I have a child, I said, I have a little daughter. I want my daughter to grow up in a world, where she can travel all over the planet and walk the streets and meet the people and greet the people without having to fear that she would be killed for something that she has obviously not done, something that she hasn’t got anything more to do with than the people who would want to kill her (although she, contrary to me, has a talent, she can draw, paint, give form to the world, whereas I ... I can’t even draw a bomb, or a pig, not to mention the Prophet, I honestly don’t have the faintest idea what he looked like, was he tall and handsome like my father? or was he just a skinny control-freak like me? was his beard (he had a beard, didn’t he?) long like a curtain all the way to his waist, or was it rather the kind of beard that Mickey Rourke had in “9½” or “Barfly” (I mean, the Prophet made quite an impression on women, didn’t he? Somewhat of an attractor wasn’t he!)? And now we’re talking pigs, I don’t understand why people get so offended when compared to a pig, I like pigs, they are so intelligent, so human, and not any dirtier than the most humans. But I do understand the Muslims, really, I’d never eat a pig. They are too human. It’s the same thing. I wouldn’t eat the Prophet, would you.) I pointed the video-camera at them while I talked. This time I didn’t want them to have any chance of escape. I knew that what they wanted and what they had planned and what they thought they also would manage to do, was to escape out of this little piece of world history and go back in their little safety-black-box to make sweet and pretty and maybe sad-beautiful scenic representations of life in Afghanistan. But no. Mahmud was there too, my former favourite amongst the natives, Mahmud who had told me that he would go to France this Monday and so had absolutely no chance of being with me on my planned second and direct-into-Kabul-chaos walk although he “really would have loved to”. But I caught him. He hadn’t gone anywhere. And now he was sitting there in front of the camera besides pretty-boy Khalid and that mongolid Reza. You know, Mister Nielsen, he said, just two days ago this famous professor of mathematics who has his own Islamic institute here in Kabul announced that he and his people have started a hunger straik right out there on the other side of the street in the park, and they have been on the television the last two nights, and almost all people in Kabul know about them, and they won’t start eating until the government of Denmark has apologized for the cartoons, and they told the people two look for any foreigner here in Afghanistan, so, Mister Nielsen, said Mahmud, maybe it was okay for you to go the other day, because the other day there was only maybe 20 percent chance you would be killed, but today and the next days until the Danish government finally gives apologize there is 80 percent sure that you will be killed. - We made an appointment this last Sunday, I said, you gave me your words, Khalid and Reza, and pointed the camera at them and looked them straight into the eyes, you said you wanted to go with me and film me on my walk through your city. I want to be able to move freely in this world, and also here in Kabul, I don’t want some inferior professor or mullah or cartoonist to set the rules for my ability to move and live and speak in this world and in this city. In two hours the sun will be down and there will be no more light today, so in five minutes, I said, in five minutes I will raise up and take the flag and walk out of here, out into the streets of Kabul, and then we’ll see what will really happen, how the Afghan peoples will react, in reality and not in your imagination, not in the collective media stirred state of paranoid mind that we all are world citizen in, but in reality, and you will be free to come with me, but if you won’t follow me, I said, and not even from the safer position in the car, if no one is going to follow me, then also no one is going to know what really happened, if something is really going to happen, and no one will be able to tell, I need an eye from outside, I said, just an eye. I looked at them, and they looked down or to the side, and no one said a word, and for a moment there was only the distant buzzing of people and cars from the streets and the helicopters somewhere overhead. Okay, said Mahmud and nodded towards the two others, you asked them, he said, but if they don’t want to go, then I’ll go. Good, I said, and looked at the two others, so, I said, you wanna come with me? Okay, they said, okay. And off we went.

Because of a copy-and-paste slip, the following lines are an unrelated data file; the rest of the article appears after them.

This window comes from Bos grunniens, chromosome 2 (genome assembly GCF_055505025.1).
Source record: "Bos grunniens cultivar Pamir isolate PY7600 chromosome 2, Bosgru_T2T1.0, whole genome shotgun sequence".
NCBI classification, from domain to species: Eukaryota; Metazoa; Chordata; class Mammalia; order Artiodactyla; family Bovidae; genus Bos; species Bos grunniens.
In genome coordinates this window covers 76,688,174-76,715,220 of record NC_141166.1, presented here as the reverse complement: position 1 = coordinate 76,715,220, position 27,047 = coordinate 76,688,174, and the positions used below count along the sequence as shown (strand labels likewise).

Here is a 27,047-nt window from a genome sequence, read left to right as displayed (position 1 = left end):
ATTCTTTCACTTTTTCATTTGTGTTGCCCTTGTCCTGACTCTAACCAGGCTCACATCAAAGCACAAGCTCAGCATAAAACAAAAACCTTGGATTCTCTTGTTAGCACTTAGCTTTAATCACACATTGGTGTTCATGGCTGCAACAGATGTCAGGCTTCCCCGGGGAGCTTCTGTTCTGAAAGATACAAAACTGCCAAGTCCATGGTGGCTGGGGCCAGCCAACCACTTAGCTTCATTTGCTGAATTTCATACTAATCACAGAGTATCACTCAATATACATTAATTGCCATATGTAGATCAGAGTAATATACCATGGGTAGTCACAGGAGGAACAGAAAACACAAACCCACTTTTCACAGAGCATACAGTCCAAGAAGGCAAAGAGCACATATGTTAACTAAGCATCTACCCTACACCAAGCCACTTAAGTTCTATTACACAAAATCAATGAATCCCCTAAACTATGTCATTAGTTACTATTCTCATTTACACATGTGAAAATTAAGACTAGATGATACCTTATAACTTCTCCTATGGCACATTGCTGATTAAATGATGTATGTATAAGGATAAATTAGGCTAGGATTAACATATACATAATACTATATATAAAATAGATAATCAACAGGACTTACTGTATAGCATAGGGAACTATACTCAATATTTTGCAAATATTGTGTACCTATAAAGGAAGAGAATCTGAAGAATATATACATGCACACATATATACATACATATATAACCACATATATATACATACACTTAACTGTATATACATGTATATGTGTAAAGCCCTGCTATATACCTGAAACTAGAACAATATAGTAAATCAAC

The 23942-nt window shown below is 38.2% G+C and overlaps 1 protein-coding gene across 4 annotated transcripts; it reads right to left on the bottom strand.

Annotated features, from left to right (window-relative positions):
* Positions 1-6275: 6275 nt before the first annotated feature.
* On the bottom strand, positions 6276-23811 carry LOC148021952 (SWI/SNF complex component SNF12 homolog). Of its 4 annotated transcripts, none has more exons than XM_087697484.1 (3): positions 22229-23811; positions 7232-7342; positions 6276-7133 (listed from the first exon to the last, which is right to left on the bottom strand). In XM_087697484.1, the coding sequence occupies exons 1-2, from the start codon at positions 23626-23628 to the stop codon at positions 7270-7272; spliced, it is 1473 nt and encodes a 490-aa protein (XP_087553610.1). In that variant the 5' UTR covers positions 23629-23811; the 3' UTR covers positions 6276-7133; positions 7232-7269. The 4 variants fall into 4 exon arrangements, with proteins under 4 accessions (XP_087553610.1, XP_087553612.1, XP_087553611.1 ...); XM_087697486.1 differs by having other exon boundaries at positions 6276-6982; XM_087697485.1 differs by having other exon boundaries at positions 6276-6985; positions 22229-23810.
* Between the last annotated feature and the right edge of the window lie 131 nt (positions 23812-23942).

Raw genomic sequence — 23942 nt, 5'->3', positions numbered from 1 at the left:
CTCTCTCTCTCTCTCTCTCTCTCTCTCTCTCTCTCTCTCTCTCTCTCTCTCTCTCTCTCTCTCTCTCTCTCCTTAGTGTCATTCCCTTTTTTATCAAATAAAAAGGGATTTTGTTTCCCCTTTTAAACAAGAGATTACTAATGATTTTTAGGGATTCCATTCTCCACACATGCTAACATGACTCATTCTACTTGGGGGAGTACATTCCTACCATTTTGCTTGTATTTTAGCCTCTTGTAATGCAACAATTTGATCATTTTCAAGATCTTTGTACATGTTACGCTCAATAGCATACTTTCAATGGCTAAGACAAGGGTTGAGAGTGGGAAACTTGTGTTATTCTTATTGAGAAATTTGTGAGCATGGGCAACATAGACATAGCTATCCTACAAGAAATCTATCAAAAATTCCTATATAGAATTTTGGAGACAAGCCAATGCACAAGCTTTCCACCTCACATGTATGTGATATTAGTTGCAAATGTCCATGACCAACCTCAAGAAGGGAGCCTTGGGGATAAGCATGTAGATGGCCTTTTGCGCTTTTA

The plan was to walk the Darulaman Road past the enormous new blue Iranian mosque, through the roadside bazaar and southwards out of the city to the spectacular ruin of the palace at the foot of the mountains. But on the way out we were stopped by our Norwegian ally, no! he said and put down his veto, you’re not going that way, Mister Nielsen, that is the area where we live, where we are going to drive and walk everyday for a long time after you’ve gone, we are the ones who are going to pick up the pieces after you, Mister Nielsen, no way! So what did I do, where should I go? It was half past four, only one and a half hours before the dark of the sudden night. We got into the car and started driving, and our native driver took a turn to the right into an area where I had never been before, - here, our Norwegian ally, said, if you get out here you can start to walk, and if you follow the road to the left there is going to be shops and more people, but one thing, Mister Nielsen, he said and grabbed the mini-bus-mike and his voice sounded like a Big Brother cartoon, we’ll have the same rules as last Friday: If anything happens, he said, then we don’t know anything about you, we don’t know you, we’ll just get into the car, and off we go. Okay?! he said. - Okay, I said.
A sudden wind had risen over the plain, dust whirling in the narrow street, the sun just a pale coin over the ruins, I got out of the car and the wind grabbed the flag and unfolded it and almost carried me ahead in the side of the street between cars and mechanic workshops, fruit sellers carts and a roadside butcher standing between his bloody headless animals, not that many people, I thought as I greeted the staring butcher, and I had a vague feeling of being mislead, that our Norwegian ally maybe just had wanted to get rid of me, as I turned the corner, and once of a sudden I was in the middle of a chaotic bazaar, cars and carts and donkeys fruit sellers, old metal, meat, beggars burkas and men with dirty faces and dark beards in contemptuous staring two begging children had gotten hold of my right arm, hang on! and I turned to look for my camera man but